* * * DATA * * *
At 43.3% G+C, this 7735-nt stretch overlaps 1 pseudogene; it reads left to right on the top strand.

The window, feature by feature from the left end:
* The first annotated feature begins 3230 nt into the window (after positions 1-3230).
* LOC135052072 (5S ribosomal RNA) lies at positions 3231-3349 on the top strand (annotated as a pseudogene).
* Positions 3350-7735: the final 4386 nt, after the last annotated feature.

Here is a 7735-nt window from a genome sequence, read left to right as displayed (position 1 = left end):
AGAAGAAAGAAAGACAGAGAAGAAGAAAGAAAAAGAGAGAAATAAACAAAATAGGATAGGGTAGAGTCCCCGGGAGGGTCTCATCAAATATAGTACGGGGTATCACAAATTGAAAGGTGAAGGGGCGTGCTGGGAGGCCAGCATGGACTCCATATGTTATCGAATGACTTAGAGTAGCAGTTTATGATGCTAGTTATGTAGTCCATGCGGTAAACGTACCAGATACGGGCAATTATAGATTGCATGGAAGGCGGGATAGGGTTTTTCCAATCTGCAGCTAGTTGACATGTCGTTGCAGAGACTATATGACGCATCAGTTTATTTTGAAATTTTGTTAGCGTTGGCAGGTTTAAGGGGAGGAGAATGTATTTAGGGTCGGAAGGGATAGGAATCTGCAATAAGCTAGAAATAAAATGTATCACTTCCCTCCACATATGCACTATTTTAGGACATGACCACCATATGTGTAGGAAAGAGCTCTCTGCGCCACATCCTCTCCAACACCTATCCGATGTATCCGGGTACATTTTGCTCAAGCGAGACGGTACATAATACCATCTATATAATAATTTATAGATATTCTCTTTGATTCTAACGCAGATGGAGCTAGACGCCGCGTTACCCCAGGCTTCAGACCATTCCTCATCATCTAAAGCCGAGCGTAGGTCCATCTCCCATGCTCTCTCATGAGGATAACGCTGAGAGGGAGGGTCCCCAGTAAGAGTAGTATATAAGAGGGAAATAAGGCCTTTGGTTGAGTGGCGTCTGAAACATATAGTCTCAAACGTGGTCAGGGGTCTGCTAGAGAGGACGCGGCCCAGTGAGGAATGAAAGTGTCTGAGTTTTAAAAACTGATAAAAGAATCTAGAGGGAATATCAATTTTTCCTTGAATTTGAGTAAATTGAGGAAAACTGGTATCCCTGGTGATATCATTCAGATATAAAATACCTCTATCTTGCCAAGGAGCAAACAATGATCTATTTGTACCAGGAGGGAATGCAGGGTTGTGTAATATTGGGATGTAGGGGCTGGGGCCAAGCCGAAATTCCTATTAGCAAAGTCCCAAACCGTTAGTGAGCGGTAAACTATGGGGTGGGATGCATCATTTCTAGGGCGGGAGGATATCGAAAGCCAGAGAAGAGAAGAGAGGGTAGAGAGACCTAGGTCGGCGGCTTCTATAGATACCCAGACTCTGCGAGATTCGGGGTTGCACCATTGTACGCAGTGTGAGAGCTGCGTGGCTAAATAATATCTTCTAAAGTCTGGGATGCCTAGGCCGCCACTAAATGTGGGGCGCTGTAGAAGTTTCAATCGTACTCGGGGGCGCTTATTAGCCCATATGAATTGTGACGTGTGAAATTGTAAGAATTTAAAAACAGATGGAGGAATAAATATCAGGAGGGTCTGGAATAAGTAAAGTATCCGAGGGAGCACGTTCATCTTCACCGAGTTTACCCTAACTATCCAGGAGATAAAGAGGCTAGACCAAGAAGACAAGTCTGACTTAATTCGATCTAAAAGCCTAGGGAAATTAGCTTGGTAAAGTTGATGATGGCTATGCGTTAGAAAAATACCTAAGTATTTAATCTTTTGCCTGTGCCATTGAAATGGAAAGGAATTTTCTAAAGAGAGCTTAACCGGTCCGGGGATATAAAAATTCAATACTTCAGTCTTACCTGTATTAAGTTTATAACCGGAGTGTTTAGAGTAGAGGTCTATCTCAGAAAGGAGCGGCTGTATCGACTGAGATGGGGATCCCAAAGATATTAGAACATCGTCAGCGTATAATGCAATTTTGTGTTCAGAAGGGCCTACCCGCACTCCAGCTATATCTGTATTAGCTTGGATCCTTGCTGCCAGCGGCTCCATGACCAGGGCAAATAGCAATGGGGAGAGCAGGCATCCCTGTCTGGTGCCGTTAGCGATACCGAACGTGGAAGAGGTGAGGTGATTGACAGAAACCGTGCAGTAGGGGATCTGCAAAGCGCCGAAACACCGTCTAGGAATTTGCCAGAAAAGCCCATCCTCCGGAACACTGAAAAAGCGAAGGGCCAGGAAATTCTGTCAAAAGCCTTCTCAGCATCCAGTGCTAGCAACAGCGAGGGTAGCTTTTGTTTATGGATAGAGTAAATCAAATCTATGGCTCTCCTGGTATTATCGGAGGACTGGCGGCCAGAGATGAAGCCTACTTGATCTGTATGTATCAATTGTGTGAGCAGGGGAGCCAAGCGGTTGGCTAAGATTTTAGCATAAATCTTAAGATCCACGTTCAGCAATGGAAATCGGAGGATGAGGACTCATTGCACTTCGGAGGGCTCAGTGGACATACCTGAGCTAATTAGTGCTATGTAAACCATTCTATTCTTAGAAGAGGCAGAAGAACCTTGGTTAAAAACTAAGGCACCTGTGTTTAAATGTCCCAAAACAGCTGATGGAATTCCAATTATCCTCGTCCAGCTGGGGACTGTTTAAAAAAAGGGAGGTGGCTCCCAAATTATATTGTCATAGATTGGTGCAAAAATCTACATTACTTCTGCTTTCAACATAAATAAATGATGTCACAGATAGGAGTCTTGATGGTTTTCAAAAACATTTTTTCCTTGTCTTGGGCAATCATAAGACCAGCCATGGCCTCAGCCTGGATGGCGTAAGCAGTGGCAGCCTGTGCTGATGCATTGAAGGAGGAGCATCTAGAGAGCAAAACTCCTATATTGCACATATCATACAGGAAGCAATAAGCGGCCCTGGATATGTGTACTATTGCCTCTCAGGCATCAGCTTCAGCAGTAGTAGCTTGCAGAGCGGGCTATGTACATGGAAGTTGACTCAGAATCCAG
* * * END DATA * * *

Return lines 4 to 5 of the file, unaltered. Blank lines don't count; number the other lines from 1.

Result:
* LOC135052072 (5S ribosomal RNA) lies at positions 3231-3349 on the top strand (annotated as a pseudogene).
* Positions 3350-7735: the final 4386 nt, after the last annotated feature.